Over the last few years many of the fundamental properties of the universe have been accurately measured. We know better than ever when the universe began, what it is made of, and how it has evolved since the beginning. Moments after the Big Bang, 13.5 billion years ago, the universe was very hot, very dense and very simple – a mixture of energetic particles and radiation, or ‘plasma’. The universe expanded, becoming cooler and less dense, forming atoms, molecules, stars, planets, galaxies and eventually life. The history of our own Sun and planet, and indeed ourselves, has been determined by the history of the galaxy in which we live.

The transformation of the universe from a simple hot plasma into a complex hierarchy of stars and galaxies was a process spanning billions of years. Galaxies are massive systems containing mostly dark matter (mysterious particles that do not emit radiation), hydrogen gas and stars, bound together by the force of gravity. They are the basic building blocks of the universe.


Spitzer image of spiral galaxy M81. (NASA/JPL-Caltech)

Within individual galaxies, complex physical processes form stars out of hydrogen gas. Within the stars, nuclear fusion reactions turn the hydrogen into heavier elements (carbon, nitrogen and oxygen, for example). As the stars evolve with time these elements are released back into space, chemical and physical processes turning them into larger particles of complex molecules known as ‘dust’. Some of this dust is then incorporated into newly-forming stars in a continuous feedback cycle which is forever changing the physical and chemical composition of galaxies.

When new stars are formed, the surrounding gas and dust in a galaxy is heated, causing the dust to radiate in the infrared. Conversely, the dust absorbs most of the ultraviolet and visible light from new stars making them invisible at these shorter wavelengths. Thus the star formation that drives galaxy evolution can be most effectively studied at long wavelengths, principally in the near-infrared (wavelengths of 1-20 microns) and far-infrared (20-1000 microns) passbands. In fact, something like one-third of all the radiation in the universe is in the far-infrared passband, making it the second most important region of the electromagnetic spectrum in which to study the energy output of the universe (the first is the microwave region, a leftover of the Big Bang itself).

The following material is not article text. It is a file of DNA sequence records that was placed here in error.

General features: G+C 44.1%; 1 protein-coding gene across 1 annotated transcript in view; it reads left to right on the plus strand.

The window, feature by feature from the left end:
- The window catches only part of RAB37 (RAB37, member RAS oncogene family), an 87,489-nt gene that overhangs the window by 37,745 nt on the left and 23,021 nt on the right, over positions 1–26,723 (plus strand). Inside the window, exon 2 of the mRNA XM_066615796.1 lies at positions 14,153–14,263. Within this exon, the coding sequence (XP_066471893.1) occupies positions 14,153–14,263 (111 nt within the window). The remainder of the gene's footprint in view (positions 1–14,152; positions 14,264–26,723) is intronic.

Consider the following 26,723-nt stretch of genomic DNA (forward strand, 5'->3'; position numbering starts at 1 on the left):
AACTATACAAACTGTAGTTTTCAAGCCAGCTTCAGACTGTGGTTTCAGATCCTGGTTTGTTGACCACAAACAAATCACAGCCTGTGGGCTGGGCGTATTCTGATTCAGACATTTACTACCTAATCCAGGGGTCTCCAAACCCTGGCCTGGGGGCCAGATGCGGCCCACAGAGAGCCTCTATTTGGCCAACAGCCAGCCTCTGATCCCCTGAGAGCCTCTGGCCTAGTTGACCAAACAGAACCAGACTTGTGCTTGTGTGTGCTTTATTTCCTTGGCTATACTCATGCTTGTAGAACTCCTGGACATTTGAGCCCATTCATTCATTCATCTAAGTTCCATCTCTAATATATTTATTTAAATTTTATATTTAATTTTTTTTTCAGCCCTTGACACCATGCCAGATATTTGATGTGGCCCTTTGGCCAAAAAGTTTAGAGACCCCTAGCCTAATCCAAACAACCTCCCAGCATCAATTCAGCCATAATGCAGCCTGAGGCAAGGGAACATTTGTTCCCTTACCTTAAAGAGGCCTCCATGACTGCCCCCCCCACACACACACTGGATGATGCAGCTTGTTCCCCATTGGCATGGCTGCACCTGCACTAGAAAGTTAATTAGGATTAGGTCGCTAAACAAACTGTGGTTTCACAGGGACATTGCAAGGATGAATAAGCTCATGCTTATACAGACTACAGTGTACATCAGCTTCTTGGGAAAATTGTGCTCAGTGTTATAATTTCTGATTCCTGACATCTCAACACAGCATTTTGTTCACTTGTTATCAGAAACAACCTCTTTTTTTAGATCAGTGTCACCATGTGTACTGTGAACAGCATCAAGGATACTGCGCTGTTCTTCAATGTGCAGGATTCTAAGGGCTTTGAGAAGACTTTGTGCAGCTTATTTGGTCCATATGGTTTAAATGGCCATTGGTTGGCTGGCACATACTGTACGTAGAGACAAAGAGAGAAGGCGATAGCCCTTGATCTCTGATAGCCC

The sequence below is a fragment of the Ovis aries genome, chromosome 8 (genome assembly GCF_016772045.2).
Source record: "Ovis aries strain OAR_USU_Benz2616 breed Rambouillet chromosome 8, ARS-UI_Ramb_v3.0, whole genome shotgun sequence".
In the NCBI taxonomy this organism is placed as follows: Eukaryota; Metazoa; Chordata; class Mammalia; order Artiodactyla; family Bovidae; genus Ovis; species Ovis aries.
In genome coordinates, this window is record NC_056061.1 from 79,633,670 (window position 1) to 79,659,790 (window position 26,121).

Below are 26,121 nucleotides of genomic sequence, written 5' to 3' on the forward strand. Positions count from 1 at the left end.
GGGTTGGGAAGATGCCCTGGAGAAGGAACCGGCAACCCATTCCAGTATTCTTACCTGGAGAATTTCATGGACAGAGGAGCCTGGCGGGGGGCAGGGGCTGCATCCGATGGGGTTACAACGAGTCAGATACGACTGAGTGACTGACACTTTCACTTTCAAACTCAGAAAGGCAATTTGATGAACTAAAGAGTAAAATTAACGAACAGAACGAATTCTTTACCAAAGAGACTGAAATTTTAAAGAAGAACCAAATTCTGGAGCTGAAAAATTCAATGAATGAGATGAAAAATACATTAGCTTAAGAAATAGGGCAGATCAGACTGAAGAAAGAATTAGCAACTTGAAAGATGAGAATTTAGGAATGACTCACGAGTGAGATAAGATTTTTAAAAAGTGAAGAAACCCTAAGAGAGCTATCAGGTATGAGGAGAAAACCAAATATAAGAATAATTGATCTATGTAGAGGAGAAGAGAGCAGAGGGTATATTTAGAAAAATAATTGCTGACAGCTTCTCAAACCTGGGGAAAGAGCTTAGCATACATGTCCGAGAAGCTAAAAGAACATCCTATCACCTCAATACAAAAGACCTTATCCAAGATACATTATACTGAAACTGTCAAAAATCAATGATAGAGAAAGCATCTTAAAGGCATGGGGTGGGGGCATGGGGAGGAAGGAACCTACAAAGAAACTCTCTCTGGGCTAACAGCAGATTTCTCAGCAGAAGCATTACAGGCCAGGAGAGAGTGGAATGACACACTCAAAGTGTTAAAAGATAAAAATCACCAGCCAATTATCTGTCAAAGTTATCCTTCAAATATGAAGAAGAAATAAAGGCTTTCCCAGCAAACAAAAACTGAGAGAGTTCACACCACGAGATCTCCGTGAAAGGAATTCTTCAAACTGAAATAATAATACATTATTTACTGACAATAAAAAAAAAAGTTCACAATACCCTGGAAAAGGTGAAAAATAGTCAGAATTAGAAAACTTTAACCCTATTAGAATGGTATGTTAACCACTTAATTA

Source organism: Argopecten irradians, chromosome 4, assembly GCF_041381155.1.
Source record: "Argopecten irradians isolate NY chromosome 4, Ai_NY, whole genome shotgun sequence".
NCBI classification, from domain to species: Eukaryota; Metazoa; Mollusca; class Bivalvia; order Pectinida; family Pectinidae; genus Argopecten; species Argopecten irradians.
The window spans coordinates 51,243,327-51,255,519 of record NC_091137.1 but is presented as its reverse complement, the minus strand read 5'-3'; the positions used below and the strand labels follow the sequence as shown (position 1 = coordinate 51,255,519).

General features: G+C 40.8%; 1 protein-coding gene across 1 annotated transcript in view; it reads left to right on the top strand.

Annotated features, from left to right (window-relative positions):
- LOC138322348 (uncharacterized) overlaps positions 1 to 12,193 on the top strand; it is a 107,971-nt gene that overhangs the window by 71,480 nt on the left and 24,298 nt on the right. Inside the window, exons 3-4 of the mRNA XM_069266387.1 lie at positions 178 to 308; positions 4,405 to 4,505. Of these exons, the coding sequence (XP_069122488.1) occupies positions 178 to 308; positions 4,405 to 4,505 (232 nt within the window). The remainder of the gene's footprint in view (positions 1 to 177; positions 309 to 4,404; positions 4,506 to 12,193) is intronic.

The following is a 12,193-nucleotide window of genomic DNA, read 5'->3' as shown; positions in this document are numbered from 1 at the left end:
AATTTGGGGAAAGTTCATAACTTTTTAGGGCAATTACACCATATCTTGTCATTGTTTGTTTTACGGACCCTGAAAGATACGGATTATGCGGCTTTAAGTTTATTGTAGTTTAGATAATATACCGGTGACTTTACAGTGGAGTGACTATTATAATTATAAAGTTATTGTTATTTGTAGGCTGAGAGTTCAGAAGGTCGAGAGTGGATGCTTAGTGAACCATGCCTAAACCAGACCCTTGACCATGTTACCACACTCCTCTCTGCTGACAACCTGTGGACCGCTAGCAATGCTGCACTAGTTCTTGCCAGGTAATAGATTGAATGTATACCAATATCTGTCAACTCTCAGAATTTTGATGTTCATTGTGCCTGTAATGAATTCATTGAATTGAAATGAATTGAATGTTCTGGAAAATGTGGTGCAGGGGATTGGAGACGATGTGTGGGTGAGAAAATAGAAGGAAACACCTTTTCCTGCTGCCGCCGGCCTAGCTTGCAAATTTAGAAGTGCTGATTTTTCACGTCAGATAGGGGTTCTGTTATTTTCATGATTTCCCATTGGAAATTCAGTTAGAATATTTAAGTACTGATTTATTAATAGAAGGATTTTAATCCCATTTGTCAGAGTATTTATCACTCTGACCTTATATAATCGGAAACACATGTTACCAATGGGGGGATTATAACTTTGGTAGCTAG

Distant galaxies from the Hubble Space Telescope's Ultra-Deep Field. (NASA/STScI)

Our work is to study the process of star formation in galaxies, in particular looking at how this process depends on the environment of a galaxy – whether there are lots of other galaxies nearby, or if it’s relatively isolated in space. Due to the constant speed of light, when we observe distant galaxies we actually see them as they were in the past, when the radiation (for example, visible light or infrared radiation) was emitted. Thus we can directly measure how galaxies have evolved over time by comparing distant objects (seen as they were in the past) with those nearby (seen as they are now).